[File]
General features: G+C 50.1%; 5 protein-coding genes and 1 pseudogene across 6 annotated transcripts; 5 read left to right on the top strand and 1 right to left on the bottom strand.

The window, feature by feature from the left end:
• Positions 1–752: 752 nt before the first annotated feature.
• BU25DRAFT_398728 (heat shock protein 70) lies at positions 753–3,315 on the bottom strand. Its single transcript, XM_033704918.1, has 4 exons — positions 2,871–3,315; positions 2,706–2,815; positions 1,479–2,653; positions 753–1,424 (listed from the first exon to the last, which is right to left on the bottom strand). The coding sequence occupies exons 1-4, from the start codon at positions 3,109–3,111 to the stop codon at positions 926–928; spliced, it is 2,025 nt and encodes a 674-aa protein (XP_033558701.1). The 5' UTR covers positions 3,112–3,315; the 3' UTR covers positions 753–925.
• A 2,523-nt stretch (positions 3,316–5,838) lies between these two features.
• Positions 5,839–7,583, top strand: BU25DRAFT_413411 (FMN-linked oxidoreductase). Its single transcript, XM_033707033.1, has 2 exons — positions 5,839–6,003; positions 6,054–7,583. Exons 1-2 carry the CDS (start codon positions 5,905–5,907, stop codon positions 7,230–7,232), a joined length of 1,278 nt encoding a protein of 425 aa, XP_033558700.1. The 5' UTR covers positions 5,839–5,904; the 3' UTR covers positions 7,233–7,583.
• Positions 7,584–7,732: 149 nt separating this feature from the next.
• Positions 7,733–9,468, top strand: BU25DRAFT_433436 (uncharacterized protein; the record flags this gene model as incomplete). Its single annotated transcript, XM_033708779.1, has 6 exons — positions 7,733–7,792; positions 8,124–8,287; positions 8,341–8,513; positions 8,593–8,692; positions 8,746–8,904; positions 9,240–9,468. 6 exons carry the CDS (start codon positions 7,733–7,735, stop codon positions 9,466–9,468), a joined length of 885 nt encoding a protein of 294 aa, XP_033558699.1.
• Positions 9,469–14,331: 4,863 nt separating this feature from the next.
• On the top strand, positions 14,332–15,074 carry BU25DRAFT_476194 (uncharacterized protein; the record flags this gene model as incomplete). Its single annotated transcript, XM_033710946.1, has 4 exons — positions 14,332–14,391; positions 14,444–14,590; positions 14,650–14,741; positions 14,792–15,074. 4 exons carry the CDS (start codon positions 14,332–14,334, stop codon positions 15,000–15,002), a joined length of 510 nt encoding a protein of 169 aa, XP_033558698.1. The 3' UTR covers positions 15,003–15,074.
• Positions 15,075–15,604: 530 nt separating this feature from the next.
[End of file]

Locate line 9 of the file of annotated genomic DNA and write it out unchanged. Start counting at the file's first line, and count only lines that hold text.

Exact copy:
• Positions 9,469–14,331: 4,863 nt separating this feature from the next.